1. 1. Methodology be. In this experiment I set all initial values for the simulator at the middle of their range Impactor size: 7500m Impactor Angle: 45 Impactor Velocity: 30 Km/s I also set the material of the impactor to be porous rock and the target to be sedimentary rock. The Distance from crash site was set at 0km. I did not modify the distance from crash site variable as it gave subjective descriptions which were not relevant to establishing relationships between impactor variables. I then changed each parameter in isolation, to attempt to see the difference on crater size each variable had. I plotted each variable against the kinetic energy of the impact the fireball radius, the crater depth and the crater width. I chose these values for a number of reasons. The crater depth and width values allow us me to answer the question as they give me the size of the crater. A diagram illustrating deflection relative to a perpendicular The kinetic energy of the impact and fireball size give us an cosine, indicated by the dashed line. idea of the power of the impactor itself, and we can study the raw power it delivers, regardless of the effects of the impact, Results: which would be variable depending on the target surface. In this section I chart and analyze my impact data. Scientific explanations are discussed later in the hypotheses section. I plotted 10 values of this variable in attempt to notice if the relationship between the values was linear or exponential, as The first variable I changed [all others remaining equal] was with a higher number of values my results would be more Impactor Size [set 1]: accurate. My results are contained in an attached excel spreadsheet. Predictions: Now I will discuss my predictions for the data I will collect. Kinetic Energy = 0.5 m v^2 Therefore KE is affected by both increasing the mass and/or the velocity, however it is more sensitive to velocity. Therefore results should reflect this. KINETIC ENERGY DELIVERED: The greater the kinetic energy delivered by the impactor, the larger the crater will be. This is because larger amounts of kinetic energy displace more material, creating a larger excavated area. From this I conclude that my prediction was correct MASS: An impactor of higher mass, all other factors being The second variable I changed [all others remaining equal] equal, has more inherent kinetic energy contained in its was Impactor Angle [set 2]: mass. Therefore, the larger the impactor, the more energy released and the larger the crater. VELOCITY: the velocity of the impactor also affects the crater size, the greater the velocity, the greater the amount of energy applied to the excavation. this is because greater velocities impart more potential kinetic energy to the impactor, all other factors remaining equal. ANGLE: Angle affects efficiency of excavation due to force deflection. Angles closer to perpendicular lose less force to deflection, as the force penetrates and is not deflected. Defined by trigonometry, If the angle is defined as that from From this I conclude my prediction was correct. I also the line perpendicular to the surface, the penetrative force is observe that the relationship is a nonlinear [negative the dependant on the cosine of the angle. the smaller the exponential] one. It suggests that angles closer to angle, the closer it’s cosine is to 1. The closer it is to 1, the perpendicular deliver energy more efficiently, but there are more efficient the force penetration. In this instance, the diminishing returns closer the angle will be to 90, the greater the crater width will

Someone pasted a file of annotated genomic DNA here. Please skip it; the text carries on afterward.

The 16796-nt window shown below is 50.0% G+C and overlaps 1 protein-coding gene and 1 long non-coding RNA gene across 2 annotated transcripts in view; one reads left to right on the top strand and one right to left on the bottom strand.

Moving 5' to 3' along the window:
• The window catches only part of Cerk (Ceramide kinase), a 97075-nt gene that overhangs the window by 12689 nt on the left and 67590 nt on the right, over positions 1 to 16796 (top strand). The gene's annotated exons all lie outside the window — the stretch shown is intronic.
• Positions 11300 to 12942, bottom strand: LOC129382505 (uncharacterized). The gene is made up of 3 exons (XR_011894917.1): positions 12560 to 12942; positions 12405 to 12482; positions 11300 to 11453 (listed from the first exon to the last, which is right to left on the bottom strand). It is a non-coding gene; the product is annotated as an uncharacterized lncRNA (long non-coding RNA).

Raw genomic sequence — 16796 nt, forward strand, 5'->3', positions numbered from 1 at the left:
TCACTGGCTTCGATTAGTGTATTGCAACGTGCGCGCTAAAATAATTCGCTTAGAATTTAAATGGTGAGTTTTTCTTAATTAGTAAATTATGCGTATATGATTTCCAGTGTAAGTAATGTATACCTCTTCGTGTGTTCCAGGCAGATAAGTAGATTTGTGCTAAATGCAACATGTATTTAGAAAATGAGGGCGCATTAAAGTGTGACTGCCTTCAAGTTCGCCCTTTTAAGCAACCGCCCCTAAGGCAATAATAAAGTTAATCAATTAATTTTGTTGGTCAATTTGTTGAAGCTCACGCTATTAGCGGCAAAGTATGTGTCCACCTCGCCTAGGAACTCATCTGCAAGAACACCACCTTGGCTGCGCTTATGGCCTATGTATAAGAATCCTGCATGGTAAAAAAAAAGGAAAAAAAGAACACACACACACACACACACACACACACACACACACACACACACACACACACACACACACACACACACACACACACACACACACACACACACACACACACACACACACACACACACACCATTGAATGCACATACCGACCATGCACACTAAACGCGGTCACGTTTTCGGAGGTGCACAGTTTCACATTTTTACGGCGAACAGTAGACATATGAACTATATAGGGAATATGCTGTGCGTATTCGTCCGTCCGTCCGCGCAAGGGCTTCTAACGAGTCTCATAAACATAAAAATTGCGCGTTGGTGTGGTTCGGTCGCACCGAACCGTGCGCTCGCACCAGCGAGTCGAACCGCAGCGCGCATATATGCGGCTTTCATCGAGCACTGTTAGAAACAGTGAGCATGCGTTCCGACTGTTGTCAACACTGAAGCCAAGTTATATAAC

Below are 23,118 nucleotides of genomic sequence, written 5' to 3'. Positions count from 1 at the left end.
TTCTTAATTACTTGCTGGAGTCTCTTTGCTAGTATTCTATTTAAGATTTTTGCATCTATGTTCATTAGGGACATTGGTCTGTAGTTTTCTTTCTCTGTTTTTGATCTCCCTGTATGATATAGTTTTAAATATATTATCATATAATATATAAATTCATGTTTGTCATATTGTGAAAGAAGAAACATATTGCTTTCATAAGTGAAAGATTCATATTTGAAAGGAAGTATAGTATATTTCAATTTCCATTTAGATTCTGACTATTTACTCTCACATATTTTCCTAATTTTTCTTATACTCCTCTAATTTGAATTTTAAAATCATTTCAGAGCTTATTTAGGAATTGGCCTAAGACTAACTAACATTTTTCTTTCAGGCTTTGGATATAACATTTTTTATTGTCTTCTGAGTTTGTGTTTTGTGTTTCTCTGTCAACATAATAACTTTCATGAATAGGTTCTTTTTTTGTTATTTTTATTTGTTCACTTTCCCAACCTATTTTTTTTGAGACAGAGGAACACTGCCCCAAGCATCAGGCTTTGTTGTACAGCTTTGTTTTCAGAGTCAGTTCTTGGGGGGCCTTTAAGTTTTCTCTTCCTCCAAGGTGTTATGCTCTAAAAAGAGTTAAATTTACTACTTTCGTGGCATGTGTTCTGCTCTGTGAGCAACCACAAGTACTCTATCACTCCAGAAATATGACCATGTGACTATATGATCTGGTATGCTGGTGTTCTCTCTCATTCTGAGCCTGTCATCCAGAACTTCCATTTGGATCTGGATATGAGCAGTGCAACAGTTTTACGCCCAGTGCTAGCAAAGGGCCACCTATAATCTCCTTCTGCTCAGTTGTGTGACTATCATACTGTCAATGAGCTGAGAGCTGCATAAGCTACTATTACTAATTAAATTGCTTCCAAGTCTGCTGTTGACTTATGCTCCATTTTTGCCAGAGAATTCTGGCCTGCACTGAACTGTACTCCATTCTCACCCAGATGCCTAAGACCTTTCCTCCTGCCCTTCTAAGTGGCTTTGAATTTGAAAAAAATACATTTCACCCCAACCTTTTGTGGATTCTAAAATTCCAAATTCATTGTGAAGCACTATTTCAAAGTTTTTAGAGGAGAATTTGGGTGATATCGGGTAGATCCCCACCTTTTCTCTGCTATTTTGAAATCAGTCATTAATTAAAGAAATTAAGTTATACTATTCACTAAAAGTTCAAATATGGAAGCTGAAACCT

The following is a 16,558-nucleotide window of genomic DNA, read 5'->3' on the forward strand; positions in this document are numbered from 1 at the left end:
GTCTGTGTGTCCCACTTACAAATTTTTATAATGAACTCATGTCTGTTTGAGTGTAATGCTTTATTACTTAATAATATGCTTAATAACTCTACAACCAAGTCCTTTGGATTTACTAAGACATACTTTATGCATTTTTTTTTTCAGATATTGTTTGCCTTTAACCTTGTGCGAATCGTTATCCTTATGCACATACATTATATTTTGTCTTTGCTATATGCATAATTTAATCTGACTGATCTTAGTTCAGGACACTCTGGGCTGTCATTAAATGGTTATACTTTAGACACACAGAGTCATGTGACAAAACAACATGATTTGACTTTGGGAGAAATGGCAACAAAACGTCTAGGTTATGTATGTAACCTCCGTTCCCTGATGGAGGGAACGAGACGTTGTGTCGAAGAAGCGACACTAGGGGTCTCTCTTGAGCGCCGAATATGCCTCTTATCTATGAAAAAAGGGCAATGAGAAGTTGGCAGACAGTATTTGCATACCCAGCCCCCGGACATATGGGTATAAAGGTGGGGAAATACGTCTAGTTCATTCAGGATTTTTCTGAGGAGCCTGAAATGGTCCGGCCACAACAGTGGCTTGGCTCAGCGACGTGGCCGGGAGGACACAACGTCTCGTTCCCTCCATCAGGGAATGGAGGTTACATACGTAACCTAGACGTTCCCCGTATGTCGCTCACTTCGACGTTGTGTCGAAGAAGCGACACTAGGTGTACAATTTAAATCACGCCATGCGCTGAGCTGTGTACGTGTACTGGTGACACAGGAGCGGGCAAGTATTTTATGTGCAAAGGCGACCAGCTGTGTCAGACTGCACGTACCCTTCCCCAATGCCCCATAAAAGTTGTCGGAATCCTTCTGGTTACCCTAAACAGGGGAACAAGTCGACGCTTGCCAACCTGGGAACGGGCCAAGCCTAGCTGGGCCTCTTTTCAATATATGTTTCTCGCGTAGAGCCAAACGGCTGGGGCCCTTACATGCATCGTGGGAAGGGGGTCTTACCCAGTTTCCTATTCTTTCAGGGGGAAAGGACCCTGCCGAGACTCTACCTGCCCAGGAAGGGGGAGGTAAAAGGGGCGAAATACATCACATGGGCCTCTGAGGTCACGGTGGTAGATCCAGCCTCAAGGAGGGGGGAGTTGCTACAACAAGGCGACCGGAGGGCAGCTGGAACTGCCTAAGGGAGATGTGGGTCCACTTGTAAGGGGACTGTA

2. 2. absorptive qualities of the target surface, and local The third variable I changed [all others remaining equal] was atmospheric conditions, an angle closer to 90 [all other Impactor Velocity [set 3]: factors remaining equal] would cause ejecta to reimpact closer to their site of origin. Material excavated at a lower angle may cause ejecta to impact at a greater distance from the crash site [as in the Boltysh example]. Trajectories of ballistic ejecta from the Chicxulub Crater have been located as far as Belize, 500km from ground zero, suggesting an impact of substantial force (Ocampo et al. 2003) From this I conclude that that we have another negative exponential relationship of diminishing returns, however it is not as steep in declination as the curve given for angle, demonstrating that velocity has a greater effect on the impact energy. I then plotted the changes against each other on a 4th graph to try and establish a comparison between these 3 variables. Starting positions on the X axis are irrelevant, I hypothesize that shapes with a steeper gradient have a greater effect on the impactor’s energy. Complex craters are caused by the collapse of simple craters, on scales greater than 100m, and dominated by the slumping of the steep cavity walls under the action of gravity. Simply put, they are caused by the creation of a crater too deep to support a simple shape. (COLLINS & MELOSH 2002) The work of Shoemaker was important to the development of our understanding of complex cratering. By comparing the composition of nuclear detonation sites with craters, he deduced that both events created similar immense pressures upon their impact sites, creating shocked quartz and other material artifacts and deformations that could not be created in a seismic event [as pressures where not high enough]. This proved that that these craters were not geological formations. Overall conclusions: a cursory glance at graph 4 shows us that all other factors remaining equal, the mass of the Complex cratering offers some problems with volume impactor has the greatest effect on the impact energy estimation due to the non uniform shape. One of the main delivered and therefore, the crater size. The second most problems comes from the compression phase dynamics important variable is the impactor velocity. involved in an impact event. The shockwave released by the impactor changes it’s velocity depending on the absorptive Variables Not Factored Into Experiment properties of the material it strikes. In a target region with a Ejecta, Reimpactors, Target Material and Complex disparate composition, this can result in cratering with a lot Cratering: Impactors delivering massive force can cause of variables to consider. After the impact, lingering effects of material [ejecta] to be violently thrown out with enough force the modification stage may go on for many years after, as the that upon it’s return to earth it can cause secondary damage unstable crater reforms under the effects of gravity and [for example, excavating more material]. Ejecta can also be terrestrial geological processes. (King n.d.). used later on as a deductive tool to learn about the event that released it. For example, ejecta fragments found in Ukraine Although modeling these craters can be complex, scientists at were used to estimate the size and date of the Boltysh crater Imperial College are developing a computer simulator to impact event. (Bobina & Gurov 2000) account for the additional environmental variables that complex cratering introduces (COLLINS et al. 2005). The angle also effects the odds of secondary impacts upon the crater. Notwithstanding factors such as the deflective and Conclusion, Commentary and Areas for Improvement: